Unlike at his sentencing hearing last week, Manafort said he was sorry for his actions, but Jackson then told him his  expression of remorse rang hollow.

"I am sorry for what I have done and for all the activities that have gotten us here today," Manafort said.

"This case has taken everything from me already — my properties, my cash, my life insurance, trust accounts for my children and grandchildren, and even more."

Jackson told Manafort that he had lied repeatedly and committed fraud repeatedly, and there was no good explanation for the leniency he sought.

"Saying 'I'm sorry I got caught' is not an inspiring plea for leniency," Jackson said.

"The defendant's insistence that none of this should be happening to him ... is just one more thing that is inconsistent with the notion of any genuine acceptance of responsibility," the judge said.

She sentenced Manafort to 60 months on the first count, half of which would run concurrently with the Virginia case, and 13 months on the second count, to be served consecutively — adding 43 months on top of the 47 months he received in the Virginia case.

That's a total of seven and half years in prison, minus credit he is expected to get for nine months already served.

Jackson ruled on Feb. 13 that Manafort had breached his agreement in the Washington case to co-operate with Mueller's office by lying to prosecutors about three matters pertinent to the Russia probe including his interactions with a business partner they said has ties to Russian intelligence.

Jailed since June

Jackson's sentence may mark the end of a two-year-old legal battle between Manafort, a veteran Republican political operative who worked for Trump's campaign for five months in 2016, and Mueller, who made exposing Manafort's covert lobbying for pro-Kremlin politicians in Ukraine a centrepiece of his Russia probe.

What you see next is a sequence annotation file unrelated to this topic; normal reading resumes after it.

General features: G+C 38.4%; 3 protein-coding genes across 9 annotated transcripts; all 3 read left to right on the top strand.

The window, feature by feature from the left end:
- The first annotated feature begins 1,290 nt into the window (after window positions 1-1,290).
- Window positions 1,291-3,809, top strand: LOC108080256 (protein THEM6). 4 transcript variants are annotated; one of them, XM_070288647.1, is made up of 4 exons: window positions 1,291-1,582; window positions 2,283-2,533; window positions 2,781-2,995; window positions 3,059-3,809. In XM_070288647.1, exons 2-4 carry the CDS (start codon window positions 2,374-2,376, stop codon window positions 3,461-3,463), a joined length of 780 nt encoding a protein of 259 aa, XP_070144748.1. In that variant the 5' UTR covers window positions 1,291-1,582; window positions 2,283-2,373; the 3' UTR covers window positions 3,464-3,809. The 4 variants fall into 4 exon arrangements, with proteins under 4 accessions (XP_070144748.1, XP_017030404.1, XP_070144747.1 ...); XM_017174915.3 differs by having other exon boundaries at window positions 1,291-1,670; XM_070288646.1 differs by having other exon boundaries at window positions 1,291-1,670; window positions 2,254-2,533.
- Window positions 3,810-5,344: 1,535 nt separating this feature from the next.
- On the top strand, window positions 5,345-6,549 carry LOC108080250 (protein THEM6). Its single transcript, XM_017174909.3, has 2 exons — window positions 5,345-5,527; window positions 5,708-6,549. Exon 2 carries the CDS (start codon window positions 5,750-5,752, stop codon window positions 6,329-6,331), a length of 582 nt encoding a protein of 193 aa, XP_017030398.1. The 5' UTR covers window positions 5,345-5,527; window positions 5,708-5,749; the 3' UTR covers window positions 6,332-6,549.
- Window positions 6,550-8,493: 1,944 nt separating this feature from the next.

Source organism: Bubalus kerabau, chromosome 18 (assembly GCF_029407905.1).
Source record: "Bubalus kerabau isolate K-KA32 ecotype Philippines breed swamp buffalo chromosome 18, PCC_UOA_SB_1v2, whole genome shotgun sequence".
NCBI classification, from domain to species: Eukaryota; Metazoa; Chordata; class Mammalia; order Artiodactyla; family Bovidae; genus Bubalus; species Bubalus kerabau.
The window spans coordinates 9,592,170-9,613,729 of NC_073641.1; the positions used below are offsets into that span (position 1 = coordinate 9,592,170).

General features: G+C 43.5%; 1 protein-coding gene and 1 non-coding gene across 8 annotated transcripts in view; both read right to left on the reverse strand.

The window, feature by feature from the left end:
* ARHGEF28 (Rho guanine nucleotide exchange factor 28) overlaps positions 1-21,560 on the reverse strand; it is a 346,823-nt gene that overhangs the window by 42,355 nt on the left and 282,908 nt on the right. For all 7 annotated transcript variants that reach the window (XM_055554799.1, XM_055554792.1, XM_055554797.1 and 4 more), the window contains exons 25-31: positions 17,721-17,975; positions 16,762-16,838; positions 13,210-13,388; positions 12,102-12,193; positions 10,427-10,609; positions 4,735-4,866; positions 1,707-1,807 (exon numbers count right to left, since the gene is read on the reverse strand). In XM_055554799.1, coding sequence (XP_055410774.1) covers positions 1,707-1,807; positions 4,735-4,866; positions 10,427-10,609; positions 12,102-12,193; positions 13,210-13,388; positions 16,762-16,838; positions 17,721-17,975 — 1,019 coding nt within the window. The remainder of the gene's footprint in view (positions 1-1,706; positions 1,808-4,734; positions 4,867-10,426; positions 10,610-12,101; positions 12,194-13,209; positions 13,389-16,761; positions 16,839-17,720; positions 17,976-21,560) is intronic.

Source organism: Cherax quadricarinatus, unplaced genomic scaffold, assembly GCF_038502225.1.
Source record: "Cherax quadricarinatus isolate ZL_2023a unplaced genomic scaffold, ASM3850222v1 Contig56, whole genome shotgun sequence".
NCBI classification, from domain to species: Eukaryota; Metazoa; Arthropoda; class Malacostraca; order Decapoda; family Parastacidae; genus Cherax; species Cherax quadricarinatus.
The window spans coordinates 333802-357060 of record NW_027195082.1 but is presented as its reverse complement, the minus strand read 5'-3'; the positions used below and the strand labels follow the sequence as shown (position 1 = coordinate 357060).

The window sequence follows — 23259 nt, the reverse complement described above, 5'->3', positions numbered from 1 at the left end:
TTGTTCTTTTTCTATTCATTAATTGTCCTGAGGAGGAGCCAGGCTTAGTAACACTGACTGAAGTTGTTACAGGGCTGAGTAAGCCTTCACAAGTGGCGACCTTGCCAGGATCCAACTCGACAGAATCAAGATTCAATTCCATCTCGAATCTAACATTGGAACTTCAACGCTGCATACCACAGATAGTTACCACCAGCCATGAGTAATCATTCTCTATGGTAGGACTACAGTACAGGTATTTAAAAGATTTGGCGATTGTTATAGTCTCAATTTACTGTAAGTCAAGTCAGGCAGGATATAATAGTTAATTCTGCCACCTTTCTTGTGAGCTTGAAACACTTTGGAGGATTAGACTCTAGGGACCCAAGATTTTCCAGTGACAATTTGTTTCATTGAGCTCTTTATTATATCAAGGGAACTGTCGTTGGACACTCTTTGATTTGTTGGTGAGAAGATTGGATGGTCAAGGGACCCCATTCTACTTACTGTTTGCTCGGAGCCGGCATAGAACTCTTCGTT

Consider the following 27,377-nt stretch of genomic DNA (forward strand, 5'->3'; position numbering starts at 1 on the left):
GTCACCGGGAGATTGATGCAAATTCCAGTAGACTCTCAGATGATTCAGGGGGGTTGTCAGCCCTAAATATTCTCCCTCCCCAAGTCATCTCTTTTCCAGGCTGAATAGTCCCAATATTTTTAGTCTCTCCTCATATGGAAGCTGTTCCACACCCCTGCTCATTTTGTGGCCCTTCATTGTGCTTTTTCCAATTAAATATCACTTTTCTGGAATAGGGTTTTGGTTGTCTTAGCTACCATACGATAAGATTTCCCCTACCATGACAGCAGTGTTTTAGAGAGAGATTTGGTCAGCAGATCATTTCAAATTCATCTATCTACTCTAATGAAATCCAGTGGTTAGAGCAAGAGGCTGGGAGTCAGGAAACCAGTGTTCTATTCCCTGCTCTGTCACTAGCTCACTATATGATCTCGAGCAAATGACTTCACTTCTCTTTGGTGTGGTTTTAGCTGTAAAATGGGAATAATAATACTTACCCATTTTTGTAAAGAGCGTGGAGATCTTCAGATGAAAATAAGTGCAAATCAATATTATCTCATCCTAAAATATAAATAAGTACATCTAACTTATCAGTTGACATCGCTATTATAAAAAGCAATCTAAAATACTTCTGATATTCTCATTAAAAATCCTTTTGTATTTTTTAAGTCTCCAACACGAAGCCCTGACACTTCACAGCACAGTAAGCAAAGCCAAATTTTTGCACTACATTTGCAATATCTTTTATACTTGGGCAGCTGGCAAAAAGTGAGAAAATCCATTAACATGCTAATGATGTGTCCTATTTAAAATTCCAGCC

Manafort's lawyers noted that none of the Mueller's charges against him related to the special counsel's core mandate: 
collusion between Russia and the Trump campaign.

"But for a short stint as a campaign manager in a presidential election, I don't think we'd be here today," Manafort lawyer Kevin Downing told Jackson, and asked her to take media coverage of the case into account in determining the sentence. 

On Tuesday night, Mueller's prosecutors updated a judge on the status of co-operation provided by one defendant, former national security adviser Michael Flynn, and are expected to do the same later in the week for Rick Gates, Trump's former deputy campaign manager. 

The Mueller team has prosecuted Manafort in both Washington and Virginia related to his foreign consulting work on behalf of a pro-Russia Ukrainian political party. 

The decision last week by U.S. District Judge T.S. Ellis III to sentence Manafort to 47 months stunned many who'd been following the case, given both the guideline calculation of 19.5 to 24 years in prison and the fact that the defendant was convicted of hiding millions of dollars from the IRS in undisclosed foreign bank accounts.

But Ellis made clear during the sentencing hearing that he found the government's sentencing guidelines unduly harsh and declared his own sentence "sufficiently punitive." 

"If anybody in this courtroom doesn't think so, go and spend a day in the jail or penitentiary of the federal government," Ellis said. "Spend a week there." 

Manafort has been jailed since last June, when Berman Jackson revoked his house arrest over allegations that he and Konstantin Kilimnik, a Russian-Ukrainian political consultant, sought to influence witnesses by trying to get them to testify in a certain way.

Trump has not ruled out a presidential pardon for Manafort, and after last week's sentencing said "I feel very badly" for his former aide. 

Trump, as president, can issue pardons for federal crimes, but not for state offences. 

With files from Reuters